Wednesday, 07 December 2011 15:38

Medicine Hat becomes Whoville for Grinch: The Pantomime

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By Ryan Dahlman — This email address is being protected from spambots. You need JavaScript enabled to view it.

It's nearing the end of a Monday night rehearsal for the Medicine Hat Musical Theatre’s (MHMT) production of Grinch: The Pantomime and director Amber Krause finishes a round of the famous Whoville songs.

In their Musical Theatre Playhouse — the facility formerly known as CTAC (Community Theatre Arts Centre) which the  musical theatre officially owned as of Sept. 1 — the 25 cast members.

One can’t remove the smile from Krause’s face.
“It’s a lot of fun; you can tell (the cast and crew) are having a lot of fun,” explained Krause who is no stranger to the Medicine Hat theatrical scene. “It’s great to see them having fun.”
Krause’s other directorial leadership was with Evil Dead: The Musical — a restricted adult production)—performed in March. She said Grinch is a little easier to direct because there’s a lot less exact timing cues which are needed as opposed to the unorthodox horror/musical where a “knife” has to be thrown at exactly the right time. Plus, it’s difficult for the director to deter the group’s collective enthusiasm for the show while trying to ensure they are following the script.
“It is hard; it’s really a fine line,” explained Krause smiling. “We’re working on this three times a week and it’s brought us closer together. And you know, you’d figure with a comedy you might get tired of the jokes after a while. I’m still laughing; it’s funny. Pantomime is very slapstick. It is a larger than life comedy.”
One of the tough decisions is figuring out the roles of each of the exuberant, MHMT members who are volunteering and devoting a lot of time.
Auditions are held and tough decisions had to be made, but judging by rehearsal, the lead role wasn’t really that hard to decide.
Carolyn Freeman earned the role of the Grinch.
Freeman really isn’t a mean one, nor a heel and undoubtedly is far more charming than an eel. In fact, Freeman is a children’s speech pathologist during the day so having an opportunity to play one of the children’s all-time classic characters is a major thrill.
“I was gobsmacked,” said Freeman who moved to Medicine Hat 28 years ago from Vancouver. “I was thrilled to have got such a wonderful role. The Grinch was one of my favourite characters, often misperceived. The story itself truly becomes one about love. Christmas is not about packages and presents.”
It’s one of those roles which seem fitted for Freeman. She chuckles how anyone who knows her, will tell you how expressive she is ... all the time.
“My face is elastic,” said Freeman smiling broadly.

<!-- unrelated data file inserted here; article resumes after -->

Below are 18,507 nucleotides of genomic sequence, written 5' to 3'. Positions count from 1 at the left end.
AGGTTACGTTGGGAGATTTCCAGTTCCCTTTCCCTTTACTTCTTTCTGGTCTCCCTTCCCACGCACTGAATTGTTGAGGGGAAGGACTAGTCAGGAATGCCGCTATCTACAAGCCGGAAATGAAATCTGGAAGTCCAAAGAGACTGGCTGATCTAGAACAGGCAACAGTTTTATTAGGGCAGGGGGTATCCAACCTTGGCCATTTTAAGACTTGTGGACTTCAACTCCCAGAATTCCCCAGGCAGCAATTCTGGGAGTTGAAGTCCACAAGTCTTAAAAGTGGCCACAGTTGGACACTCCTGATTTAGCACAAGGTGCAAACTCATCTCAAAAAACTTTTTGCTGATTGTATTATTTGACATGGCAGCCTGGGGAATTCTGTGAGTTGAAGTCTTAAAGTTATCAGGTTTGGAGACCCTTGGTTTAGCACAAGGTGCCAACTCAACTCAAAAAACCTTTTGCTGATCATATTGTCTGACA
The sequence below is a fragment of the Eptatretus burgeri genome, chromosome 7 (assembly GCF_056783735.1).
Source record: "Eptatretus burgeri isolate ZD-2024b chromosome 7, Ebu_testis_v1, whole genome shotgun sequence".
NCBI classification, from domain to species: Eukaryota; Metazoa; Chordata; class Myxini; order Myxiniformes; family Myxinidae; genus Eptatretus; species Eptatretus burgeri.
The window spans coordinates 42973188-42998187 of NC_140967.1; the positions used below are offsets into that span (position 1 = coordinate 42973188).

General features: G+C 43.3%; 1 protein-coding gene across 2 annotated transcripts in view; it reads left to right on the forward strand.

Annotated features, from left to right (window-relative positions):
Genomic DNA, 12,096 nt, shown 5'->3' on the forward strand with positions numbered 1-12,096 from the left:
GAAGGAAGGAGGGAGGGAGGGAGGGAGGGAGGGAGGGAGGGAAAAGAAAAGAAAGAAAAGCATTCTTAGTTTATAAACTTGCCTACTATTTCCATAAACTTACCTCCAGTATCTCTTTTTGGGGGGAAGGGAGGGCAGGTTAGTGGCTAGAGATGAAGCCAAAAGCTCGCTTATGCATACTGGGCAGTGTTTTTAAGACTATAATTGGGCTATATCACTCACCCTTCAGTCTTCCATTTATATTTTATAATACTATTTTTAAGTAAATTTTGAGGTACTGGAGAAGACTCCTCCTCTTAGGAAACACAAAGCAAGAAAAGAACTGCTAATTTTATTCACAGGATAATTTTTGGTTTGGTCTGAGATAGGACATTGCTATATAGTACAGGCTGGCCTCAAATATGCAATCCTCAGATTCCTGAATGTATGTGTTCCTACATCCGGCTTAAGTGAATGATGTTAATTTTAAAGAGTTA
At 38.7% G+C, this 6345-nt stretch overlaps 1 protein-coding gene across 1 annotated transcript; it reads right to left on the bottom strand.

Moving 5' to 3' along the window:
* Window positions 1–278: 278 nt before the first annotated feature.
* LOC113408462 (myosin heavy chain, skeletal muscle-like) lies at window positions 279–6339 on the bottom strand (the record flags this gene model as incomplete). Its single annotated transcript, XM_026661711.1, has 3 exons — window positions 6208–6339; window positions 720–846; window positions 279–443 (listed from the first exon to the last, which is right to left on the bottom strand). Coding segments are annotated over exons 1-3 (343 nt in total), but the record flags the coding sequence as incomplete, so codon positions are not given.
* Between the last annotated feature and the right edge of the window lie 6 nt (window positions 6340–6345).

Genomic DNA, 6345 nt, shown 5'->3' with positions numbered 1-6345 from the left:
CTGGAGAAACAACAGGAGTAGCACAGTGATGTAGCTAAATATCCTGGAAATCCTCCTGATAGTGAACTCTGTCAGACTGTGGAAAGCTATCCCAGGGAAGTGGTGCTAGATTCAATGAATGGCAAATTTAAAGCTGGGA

She welcomed the comparison to Jim Carrey’s facial turns. However, facial elasticity is where she wants the comparisons to end.
“I purposely haven’t watched the movie in a while. So I’ll bring something to it. Amber has been wonderful in how she let’s us bring our flavour to the character.”
“She’s such a darling person,” added Krause. “She absorbs everything you tell her ... I was sitting there last night doing her Grinch make up and as I added the lines to her face, every time I stopped, she was making faces at herself in the mirror. This is herself ... she is so versatile as an actor.”
Freeman must bring different mindsets to each of the characters. Going from such productions as Rocky Horror Picture Show, Footloose, and The Sound of Music adds to the challenge.
For example, Freeman was one of the nuns in The Sound of Music. She stated going from singing in a “tight six- or seven-person” stoic choir to make contorted faces in an adaptation to a children’s classic isn’t as difficult as one would think.
“I don’t find it hard; you just have to know your character,” said Freeman who like the other actors is allowed to put her own special stamp on the character’s portrayal during rehearsals.

It’s been a learning curve too for Krause. While they don’t take themselves individually too seriously, they take the productions very seriously. They’re all trying hard.
Krause allows them to deliver their lines with their own individual touch, but the characters’ stage directions have to be precise.
There is a lot of practice and preparation involved.
“I’m not wanting to waste anyone’s time; this is the scene, this is what we’re doing,” said Krause.
“I’m so excited, it’s a great, great group of people,” added Freeman. “There’s an opportunity to meet new people and build some sort of mentorship  and have the opportunity to work with younger actors. Plus, being able to do on- and off-stage work. It’s a true community atmosphere that brings the show to light — countless hours of work.”
The MHMT are obviously doing something right with the seven sold-out shows.  Check them out online at:

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